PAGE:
The best way to guard yourself from something is to educate yourself on it. In order to avoid catching a computer virus, you need to know what one is. A computer virus, defined by Business Dictionary, is a small but insidious piece of programming-code that attacks computers and network systems through ‘contaminated’ data files, and are introduced into a system via disks or internet. They are designed to attach themselves to computer operating systems and automatically replicate themselves to spread. The most common types of viruses are worm and trojan horse. A worm is a computer code that spreads without user interaction, and commonly begins as an e-mail attachment that infects a computer once opened. A trojan horse is a software program that hides inside other programs. These are spread by worms.

Unfortunately, these terrible little viruses are easier to get then one would think. More often than not, it is the user’s fault. One of the most common ways a computer becomes infected is because the user accepts what’s on their screen without reading through the content before proceeding.

  • Example: Many times when surfing the Internet, an advertisement or window will appear that says your computer is infected or a specific plug-in is required, and without hesitation you accept the prompt.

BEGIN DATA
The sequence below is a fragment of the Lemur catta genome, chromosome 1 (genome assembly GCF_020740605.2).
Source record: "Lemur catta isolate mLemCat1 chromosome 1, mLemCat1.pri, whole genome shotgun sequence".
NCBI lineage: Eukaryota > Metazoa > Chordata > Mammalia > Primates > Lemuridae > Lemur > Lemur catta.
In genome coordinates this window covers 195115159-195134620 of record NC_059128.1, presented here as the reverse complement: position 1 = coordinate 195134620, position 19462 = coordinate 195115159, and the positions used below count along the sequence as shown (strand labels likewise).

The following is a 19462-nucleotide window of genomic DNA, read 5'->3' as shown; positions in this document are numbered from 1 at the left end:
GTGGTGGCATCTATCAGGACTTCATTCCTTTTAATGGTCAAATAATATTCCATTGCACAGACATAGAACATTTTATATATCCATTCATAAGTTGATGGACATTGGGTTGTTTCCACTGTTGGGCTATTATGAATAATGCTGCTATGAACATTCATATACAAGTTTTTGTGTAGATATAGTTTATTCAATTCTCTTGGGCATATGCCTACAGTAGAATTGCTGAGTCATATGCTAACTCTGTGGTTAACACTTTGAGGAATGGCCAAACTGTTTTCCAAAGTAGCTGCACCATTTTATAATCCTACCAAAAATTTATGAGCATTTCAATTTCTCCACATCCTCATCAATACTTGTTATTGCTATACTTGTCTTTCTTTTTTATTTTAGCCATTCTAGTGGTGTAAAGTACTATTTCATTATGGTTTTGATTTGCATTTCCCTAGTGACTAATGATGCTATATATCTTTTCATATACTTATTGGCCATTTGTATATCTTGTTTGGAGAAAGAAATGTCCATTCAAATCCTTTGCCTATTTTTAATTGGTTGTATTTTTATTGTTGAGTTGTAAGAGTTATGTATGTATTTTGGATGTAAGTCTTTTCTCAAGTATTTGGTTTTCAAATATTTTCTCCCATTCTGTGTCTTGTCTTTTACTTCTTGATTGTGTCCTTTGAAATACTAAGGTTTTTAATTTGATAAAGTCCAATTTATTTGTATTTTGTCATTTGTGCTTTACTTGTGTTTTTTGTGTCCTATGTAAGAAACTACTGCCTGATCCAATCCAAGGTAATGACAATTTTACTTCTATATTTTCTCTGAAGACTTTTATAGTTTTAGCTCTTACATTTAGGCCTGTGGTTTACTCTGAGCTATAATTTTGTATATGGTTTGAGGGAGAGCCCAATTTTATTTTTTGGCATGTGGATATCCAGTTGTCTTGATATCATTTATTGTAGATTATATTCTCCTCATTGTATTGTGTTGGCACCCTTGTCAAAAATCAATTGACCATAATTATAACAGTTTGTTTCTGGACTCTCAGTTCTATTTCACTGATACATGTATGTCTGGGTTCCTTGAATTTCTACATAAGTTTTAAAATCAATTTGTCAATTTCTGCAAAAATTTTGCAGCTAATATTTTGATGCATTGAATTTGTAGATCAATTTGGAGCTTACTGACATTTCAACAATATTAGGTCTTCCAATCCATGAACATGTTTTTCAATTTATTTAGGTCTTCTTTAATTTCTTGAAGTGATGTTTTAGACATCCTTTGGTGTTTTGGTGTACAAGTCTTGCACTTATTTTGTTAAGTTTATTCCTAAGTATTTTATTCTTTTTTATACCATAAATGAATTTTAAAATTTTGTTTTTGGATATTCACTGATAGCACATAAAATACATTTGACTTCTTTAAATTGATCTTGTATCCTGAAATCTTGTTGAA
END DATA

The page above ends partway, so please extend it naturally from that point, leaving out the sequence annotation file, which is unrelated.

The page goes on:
Another common way that a virus invades your computer is by opening e-mail attachments when you don’t know what they are. As a general rule, never open an email attachment you were not expecting to receive, because many times attachments can carry infected codes. Even though the e-mail may be from a co-worker, friend or relative, be cautious when downloading or opening attachments.

As well as avoiding downloading e-mail attachments, do not insert a free disc or thumb drive that is laying around into your computer. It may be free, but the virus attached to it will cost you. A virus can move from a computer to a disc or drive, and is a very common move by hackers, because most people will jump at the opportunity for something free.

  • Note: The same rule applies to any networked drive or computer. If another computer has the right of access to your computer or a drive accessible by your computer, a virus can move between computers on a network.

As annoying as updates can be, they can save you from a virus. Not running the latest updates leaves an opening for viruses to enter. Keeping your operating system and programs up to date is the best safeguard to detect viruses. Along with updating your system, it would be wise to download an antivirus, spyware or malware protection program. These kinds of systems help prevent viruses and infections along with removing any existing viruses. Make sure to run these scans daily.  

Just like anything in life, be cautious and smart when it comes to your computer. If you have a question about an e-mail or program ask the nearest IT professional or go ahead and delete it. It is better to be safe than sorry.


By: Christa Vandenburgh